Albert Herrmann: German archeolog and geograph (1886 - 1945) | Biography
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Albert Herrmann
German archeolog and geograph

Albert Herrmann

Albert Herrmann
The basics

Quick Facts

Intro German archeolog and geograph
A.K.A. Albert Hermann
Was Geographer Educator
From Germany
Field Academia Science
Gender male
Birth 20 January 1886, Hanover
Death 19 April 1945, Plzeň (aged 59 years)
Albert Herrmann
The details (from wikipedia)


Albert Herrmann (20 January 1886 – 19 April 1945) was a German archaeologist and geographer. His specialty was the geography of the ancient Mediterranean and Chinese geography. He also published a number of works theorizing on the location of Atlantis.


The son of Konrad Herrmann (1844-1910), Albert studied at the universities of Göttingen and Berlin. He took his doctor's degree under H. Wagner, studying the course of the Silk Road. He furthered his studies at the Berlin's Oriental Institute, earning the Diploma of Oriental Languages in 1915. He became a member of the Geographical Society of Berlin and the German Oriental Society. In 1923 he obtained a Chair of Historical Geography at the University of Berlin.

Besides his fundamental research in the field of Chinese Geography, his most famous work is Historical and commercial Atlas of China (1935), which was in use worldwide.

He died on 19 April 1945, due to wounds received during an air bombardment of the railway station in Pilsen.

Search for Atlantis

Herrmann was a believer in Paul Borchardt's Atlantis theories, believing Atlantis to have been located in Tunisia. Due to his position within the Nazi Party, he theories carried considerable weight in the German press. In 1925 he received funding for an expedition to Tunisia. Believing he had found evidence for the site of Atlantis in the village of Rhelissia, he theorised that Plato's descriptions of the lost city had been incorrect, and argued that it had in fact existed as recently as the 14th century BCE. Herrmann went on to extrapolate that Atlantis was in fact a colony of Frisland, and that civilisation was therefore Frisian in origin.


Map showing European explorations in 1486–1616 from Herrmann's atlas of China, 1935
  • Die alte Seidenstrassen zwischen China und Syrien: beiträge zur alten geographie Asiens. Berlin: Weidmannsche Buchhandlung, 1910.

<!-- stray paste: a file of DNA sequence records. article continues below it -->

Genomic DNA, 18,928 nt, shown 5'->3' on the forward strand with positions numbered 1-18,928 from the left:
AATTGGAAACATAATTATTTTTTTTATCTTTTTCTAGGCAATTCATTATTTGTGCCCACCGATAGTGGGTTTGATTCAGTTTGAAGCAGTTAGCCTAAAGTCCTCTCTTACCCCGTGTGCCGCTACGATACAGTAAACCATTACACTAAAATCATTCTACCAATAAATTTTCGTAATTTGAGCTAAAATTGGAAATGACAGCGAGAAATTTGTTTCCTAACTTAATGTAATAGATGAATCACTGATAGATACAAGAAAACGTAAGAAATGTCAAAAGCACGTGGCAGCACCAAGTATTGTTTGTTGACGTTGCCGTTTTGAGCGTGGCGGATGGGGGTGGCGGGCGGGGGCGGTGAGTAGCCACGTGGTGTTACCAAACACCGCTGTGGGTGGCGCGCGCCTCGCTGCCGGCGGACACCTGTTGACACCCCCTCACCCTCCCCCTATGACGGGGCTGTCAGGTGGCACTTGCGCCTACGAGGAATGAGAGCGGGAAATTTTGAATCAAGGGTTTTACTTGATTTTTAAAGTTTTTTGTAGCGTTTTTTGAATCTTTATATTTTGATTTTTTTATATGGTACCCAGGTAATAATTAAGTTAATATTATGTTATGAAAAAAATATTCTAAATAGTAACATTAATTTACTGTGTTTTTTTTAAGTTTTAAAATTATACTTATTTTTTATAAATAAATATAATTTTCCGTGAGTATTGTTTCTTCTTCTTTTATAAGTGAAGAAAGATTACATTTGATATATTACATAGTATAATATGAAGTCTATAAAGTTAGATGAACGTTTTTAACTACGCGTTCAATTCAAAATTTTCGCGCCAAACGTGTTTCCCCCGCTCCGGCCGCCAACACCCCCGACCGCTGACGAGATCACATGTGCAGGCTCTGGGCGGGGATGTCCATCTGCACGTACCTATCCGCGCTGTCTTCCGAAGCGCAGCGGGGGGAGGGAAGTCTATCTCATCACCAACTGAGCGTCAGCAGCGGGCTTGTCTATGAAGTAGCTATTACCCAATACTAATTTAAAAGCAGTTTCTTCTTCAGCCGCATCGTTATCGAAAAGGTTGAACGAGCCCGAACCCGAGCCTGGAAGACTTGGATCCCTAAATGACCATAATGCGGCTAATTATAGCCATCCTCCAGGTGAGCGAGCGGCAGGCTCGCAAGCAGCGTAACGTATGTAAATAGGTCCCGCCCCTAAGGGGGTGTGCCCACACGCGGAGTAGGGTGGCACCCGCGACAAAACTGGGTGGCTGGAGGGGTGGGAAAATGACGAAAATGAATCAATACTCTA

• „Die alten Verkehrswege zwischen Indien und Südchina nach Ptolemäus“, Zeitschrift der Gesellschaft für Erdkunde. Berlin, 1913, pp. 771–787 [1] English translation at: [2]
  • Alte Geographie des unteren Oxusgebiets. 1914.
  • „Die altesten chinesischen Karten von Zentral- und West-asien“‘ Ostasiat. Ztg. 8. I919-20. I85-198.
  • „ Die Westlander in der Chinesischen Kartographie“, in Sven Hedin, Southern Tibet, Stockholm. 8. 1922. 89-431. Tab 40.
  • Die Irrfahrten des Odysseus. 1926.
  • „Marinus von Tyrus“, Petermanns Mitteilungen, Ergànzungsheft no. 209, 1930, pp.45-54.
  • Lou-lan: China, Indien u. Rom im Lichte d. Ausgrabgn am Lobnor, with a foreword by Sven Hedin, Leipzig, F. A. Brockhaus, 1931.
  • Marco Polo: Am Hofe des Grosskhans - Reisen in Hochasien und China, Leipzig, F. A. Brockhaus, 1916 and 1949.
  • Die Erdkarte der Urbibel. Braunschweig. 1931. 203 p.
  • Unsere Ahnen und Atlantis; nordische Seeherrschaft von Skandinavien bis nach Nordafrika. 1934.
  • „Die älteste turkische Weltkarte (1076 p. n. Chr.)“, Imago Mundi. I. 1935. 2I-28.
  • Historical and commercial Atlas of China, with Harvard-Yenching Institute (Cambridge, Mass). Korea branch, Cambridge, Mass. : Harvard University Press, 1935.[3]
  • „Pyramius Wandkarte von Deutschland (Brassel. 1547)“. Congr. Geogr. Intern. 1938. Comptes rendus, T.II. Trav. d. 1. Sect. IV. Leiden I938. 122.
  • Das Land der Seide und Tibet im Lichte der Antike. 1938.
  • „Sudostasien auf der Ptolemauskarte“. Forschungen und Fortschritte. I4. 1938. 398-400.
  • „Die Lander des Nordens in Kartenbilde vom Altertum bis zum I9. Jahrhundert“. Der Norden. I6. 1939. 210-224.
  • Die altesten Karten von Deutschland bis Gerhard Mercator. Leipzig 1940. 2˚. 22 Taf.
  • „Die Altesten Karten Deutschlands bis Gerhard Merkator und ihre Bedeutung fur die Gegenwart“. Jahrb. d. Kartogr. I. 194I. 59-80.
  • „Die Germania des Christophorus Pyramius (I547), die älteste Wandkarte von Deutschland“. Forschungen und Fortschritte. I942. 25I-253.
  • “South-Eastern Asia on Ptolemy’s Map”, Research and Progress: Quarterly Review of German Science, vol.V, no.2, March–April 1939, pp.121-127, p.123. [4]
  • Das Land der Seide und Tibet; Quellen und Forschungen zur Geschichte der Geographie und Völkerkunde, H. I, 1938, S. 63ft.
  • An Historical Atlas of China, prefatory essay by Paul Wheatley, Chicago: Aldine Pub. Co., 1966.
  • „Der Magnus Sinus und Cattigara nach Ptolemaeus“ (The Sinus Magnus and Cattigara according to Ptolemy), International Geographical Congress, Comptes Rendus du Congrès International de Géographie, Amsterdam, 1938, Leiden, Brill, 1938, tome II, section IV, p.127.

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